Replicate A Whole Data Center Locally With Onsho

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Two weeks ago we introduced Mayu and Yochu, a set of tools to set up customized CoreOS clusters on bare metal, available as open source. However, not everyone has access to some bare metal or spare servers sitting in his basement. This is why we created Onsho, which we are releasing today as open source software. Onsho is a tool... Read More

Meet Kocho - Our Bootstrapping Tool For CoreOS Clusters On AWS

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Last week we made Mayu and Yochu, a set of tools to set up customized CoreOS clusters on bare metal, available as open source. Today we are introducing Kocho, Mayu’s cloudy sibling in our family of CoreOS provisioning tools. Bootstrap AWS CoreOS Clusters with Kocho Like Mayu, Kocho sets up a fleet cluster with CoreOS nodes, but instead of bare... Read More

Enter Mayu & Yochu – Our Provisioning Tools For CoreOS On Bare Metal

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Despite the ongoing growth of the public cloud market we see more and more companies operating their own bare metal. These are not only big tech companies, but even startups that require significant resources, which would get prohibitively expensive on current cloud providers. However, managing and provisioning your own bare metal is not easy and with the move towards “disposable”... Read More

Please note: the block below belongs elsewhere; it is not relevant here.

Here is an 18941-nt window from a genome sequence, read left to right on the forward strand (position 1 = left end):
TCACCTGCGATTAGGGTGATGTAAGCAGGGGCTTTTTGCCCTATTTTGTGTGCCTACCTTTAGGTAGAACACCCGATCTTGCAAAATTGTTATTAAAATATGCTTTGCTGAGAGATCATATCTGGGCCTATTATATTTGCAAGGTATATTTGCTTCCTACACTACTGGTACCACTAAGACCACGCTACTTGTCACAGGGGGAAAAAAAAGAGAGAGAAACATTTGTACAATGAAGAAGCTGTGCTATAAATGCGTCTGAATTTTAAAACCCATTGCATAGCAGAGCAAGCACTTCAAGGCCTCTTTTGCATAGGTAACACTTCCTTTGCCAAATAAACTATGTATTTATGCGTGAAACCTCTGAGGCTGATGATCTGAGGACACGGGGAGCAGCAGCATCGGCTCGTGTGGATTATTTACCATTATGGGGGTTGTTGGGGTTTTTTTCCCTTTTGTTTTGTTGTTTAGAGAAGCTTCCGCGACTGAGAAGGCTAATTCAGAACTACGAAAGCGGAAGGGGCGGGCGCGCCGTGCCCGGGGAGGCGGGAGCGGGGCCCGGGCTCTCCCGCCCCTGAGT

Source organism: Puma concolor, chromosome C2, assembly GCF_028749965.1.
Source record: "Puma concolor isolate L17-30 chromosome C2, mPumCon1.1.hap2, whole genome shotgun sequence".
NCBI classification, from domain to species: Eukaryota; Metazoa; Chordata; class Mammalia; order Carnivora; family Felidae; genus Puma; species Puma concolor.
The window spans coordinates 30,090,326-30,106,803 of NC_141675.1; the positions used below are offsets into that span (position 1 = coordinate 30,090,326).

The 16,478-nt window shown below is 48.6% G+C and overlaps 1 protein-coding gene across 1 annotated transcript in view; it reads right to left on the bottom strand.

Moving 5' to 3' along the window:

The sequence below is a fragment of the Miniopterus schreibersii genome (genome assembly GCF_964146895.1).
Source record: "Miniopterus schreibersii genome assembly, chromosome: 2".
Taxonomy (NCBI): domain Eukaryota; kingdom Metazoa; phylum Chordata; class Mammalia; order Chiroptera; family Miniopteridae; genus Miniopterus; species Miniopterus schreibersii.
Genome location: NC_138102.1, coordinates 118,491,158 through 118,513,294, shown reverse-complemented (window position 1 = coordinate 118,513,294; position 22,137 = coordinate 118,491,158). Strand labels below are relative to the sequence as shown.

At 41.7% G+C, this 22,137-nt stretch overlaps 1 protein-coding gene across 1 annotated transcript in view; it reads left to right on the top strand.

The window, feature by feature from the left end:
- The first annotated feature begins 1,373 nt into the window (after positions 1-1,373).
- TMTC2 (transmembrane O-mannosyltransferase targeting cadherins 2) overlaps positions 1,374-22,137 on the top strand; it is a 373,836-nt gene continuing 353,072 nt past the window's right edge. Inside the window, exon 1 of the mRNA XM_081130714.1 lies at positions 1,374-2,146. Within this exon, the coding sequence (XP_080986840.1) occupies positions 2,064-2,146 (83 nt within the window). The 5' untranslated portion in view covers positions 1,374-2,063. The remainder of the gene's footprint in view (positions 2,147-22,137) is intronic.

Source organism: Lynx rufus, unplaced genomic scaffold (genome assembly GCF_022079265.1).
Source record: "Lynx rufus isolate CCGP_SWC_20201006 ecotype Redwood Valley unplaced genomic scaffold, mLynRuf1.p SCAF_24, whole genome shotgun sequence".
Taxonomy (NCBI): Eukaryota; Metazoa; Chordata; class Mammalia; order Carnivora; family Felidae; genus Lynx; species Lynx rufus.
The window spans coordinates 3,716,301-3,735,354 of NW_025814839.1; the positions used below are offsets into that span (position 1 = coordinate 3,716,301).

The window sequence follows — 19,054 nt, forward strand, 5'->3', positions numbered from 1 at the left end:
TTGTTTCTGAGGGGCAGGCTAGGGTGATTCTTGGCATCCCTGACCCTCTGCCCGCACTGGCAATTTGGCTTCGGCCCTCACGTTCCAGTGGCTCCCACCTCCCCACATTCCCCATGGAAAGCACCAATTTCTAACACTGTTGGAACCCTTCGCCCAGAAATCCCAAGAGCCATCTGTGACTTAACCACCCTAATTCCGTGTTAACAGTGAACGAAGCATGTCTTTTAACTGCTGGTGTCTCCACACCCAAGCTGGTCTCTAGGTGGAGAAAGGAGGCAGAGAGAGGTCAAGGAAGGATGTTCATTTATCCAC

Continuous Deployments with Docker Hub

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Swarm Inception is a simple application which implements continuous deployments using Docker Hub’s builder service. Builds are conducted via Github webhooks and when the build completes, Docker Hub will call this service’s webhook handler, which in turn triggers a deployment or update of the image built by Dockerhub onto Giant Swarm’s public cloud. While Inception uses Giant Swarm’s APIs to... Read More

Deploy An Elastic High-Availability SQL Cluster with Crate and Weave

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Recently, I sat down with one of our customers to see if we can get a Crate cluster running in their dedicated Giant Swarm cluster. As we have built Giant Swarm for exactly these kinds of use cases, it was easier than our customer would have expected, so I thought I’d share some details here with you. TL;DR: Basically we... Read More

Open Sourcing our CLI